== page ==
Volume 31, Issue 46, Pages 5297-5494 (4 November 2013)
Influenza cost and cost-effectiveness studies globally – A review
Samuel K. Peasah, Eduardo Azziz-Baumgartner, Joseph Breese, Martin I. Meltzer, Marc-Alain Widdowson
Every year, approximately 10–20% of the world’s population is infected with influenza viruses, resulting in a significant number of outpatient and hospital visits and substantial economic burden both on health care systems and society. With recently updated WHO recommendations on influenza vaccination and broadening vaccine production, policy makers in middle- and low-income countries will need data on the cost of influenza disease and the cost effectiveness of vaccination. We reviewed the published literature to summarize estimates of cost and cost-effectiveness of influenza vaccination. We searched PUBMED (MEDLINE), EMBASE, WEB of KNOWLEDGE, and IGOOGLE using the key words ‘influenza’, ‘economic cost’, ‘cost effectiveness’, and ‘economic burden’. We identified 140 studies which estimated either cost associated with seasonal influenza or cost effectiveness/cost–benefit of influenza vaccination. 118 of these studies were conducted in World Bank-defined high income, 22 in upper-middle income, and no studies in low and lower-middle income countries.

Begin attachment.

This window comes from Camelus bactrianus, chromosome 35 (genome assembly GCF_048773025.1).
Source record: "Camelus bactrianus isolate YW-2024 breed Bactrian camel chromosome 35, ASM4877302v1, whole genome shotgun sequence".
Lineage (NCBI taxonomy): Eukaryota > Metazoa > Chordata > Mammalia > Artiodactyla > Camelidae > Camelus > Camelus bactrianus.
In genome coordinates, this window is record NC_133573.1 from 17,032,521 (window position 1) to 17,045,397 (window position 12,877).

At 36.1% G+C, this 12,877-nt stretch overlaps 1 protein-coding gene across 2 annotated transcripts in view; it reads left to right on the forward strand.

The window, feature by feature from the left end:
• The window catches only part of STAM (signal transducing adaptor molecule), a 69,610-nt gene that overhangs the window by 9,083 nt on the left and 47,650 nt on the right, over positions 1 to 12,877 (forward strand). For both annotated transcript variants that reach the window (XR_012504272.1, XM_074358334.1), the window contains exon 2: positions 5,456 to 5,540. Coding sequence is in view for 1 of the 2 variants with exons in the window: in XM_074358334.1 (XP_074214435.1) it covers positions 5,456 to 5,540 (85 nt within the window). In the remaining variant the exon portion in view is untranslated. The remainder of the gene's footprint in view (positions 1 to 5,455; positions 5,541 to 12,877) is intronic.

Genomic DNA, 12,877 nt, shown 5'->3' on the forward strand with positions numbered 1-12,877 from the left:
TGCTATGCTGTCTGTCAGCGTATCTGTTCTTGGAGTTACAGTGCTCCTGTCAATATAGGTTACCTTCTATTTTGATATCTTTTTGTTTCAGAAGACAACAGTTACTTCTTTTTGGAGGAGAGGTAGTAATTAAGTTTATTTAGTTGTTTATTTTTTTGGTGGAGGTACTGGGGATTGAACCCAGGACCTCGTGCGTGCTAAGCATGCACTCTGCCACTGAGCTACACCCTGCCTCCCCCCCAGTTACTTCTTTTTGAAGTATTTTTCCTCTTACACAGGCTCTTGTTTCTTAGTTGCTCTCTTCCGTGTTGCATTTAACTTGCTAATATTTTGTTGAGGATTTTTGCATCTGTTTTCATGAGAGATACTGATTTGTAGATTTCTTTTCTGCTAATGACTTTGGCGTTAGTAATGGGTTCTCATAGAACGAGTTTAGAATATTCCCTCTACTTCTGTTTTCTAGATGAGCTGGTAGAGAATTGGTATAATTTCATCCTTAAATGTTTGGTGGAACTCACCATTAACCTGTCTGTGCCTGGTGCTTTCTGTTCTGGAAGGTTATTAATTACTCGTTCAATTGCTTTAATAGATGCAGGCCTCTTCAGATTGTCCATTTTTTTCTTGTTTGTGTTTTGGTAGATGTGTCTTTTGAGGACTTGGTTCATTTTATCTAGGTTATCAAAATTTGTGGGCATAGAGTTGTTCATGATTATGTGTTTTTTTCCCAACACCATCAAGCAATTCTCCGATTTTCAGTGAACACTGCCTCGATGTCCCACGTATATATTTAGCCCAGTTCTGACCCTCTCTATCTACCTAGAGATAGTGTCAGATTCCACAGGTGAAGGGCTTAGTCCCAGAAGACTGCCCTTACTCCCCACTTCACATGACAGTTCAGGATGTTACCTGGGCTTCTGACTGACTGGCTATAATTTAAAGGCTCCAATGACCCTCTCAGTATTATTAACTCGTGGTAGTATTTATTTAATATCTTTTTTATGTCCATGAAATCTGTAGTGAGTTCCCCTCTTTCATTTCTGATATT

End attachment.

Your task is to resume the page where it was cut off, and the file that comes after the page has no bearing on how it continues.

The per capita cost of a case of influenza illness ranged from $30 to $64. 22 studies reported that influenza vaccination was cost-saving; reported cost-effectiveness ratios were $10,000/outcome in 13 studies, $10,000 to $50,000 in 13 studies, and ≥$50,000 in 3 studies. There were no studies from low income countries and few studies among pregnant women. Substantial differences in methodology limited the generalization of results.
Decision makers in lower income countries lack economic data to support influenza vaccine policy decisions, especially of pregnant women. Standardized cost-effectiveness studies of influenza vaccination of WHO-recommended risk groups’ methods are urgently needed.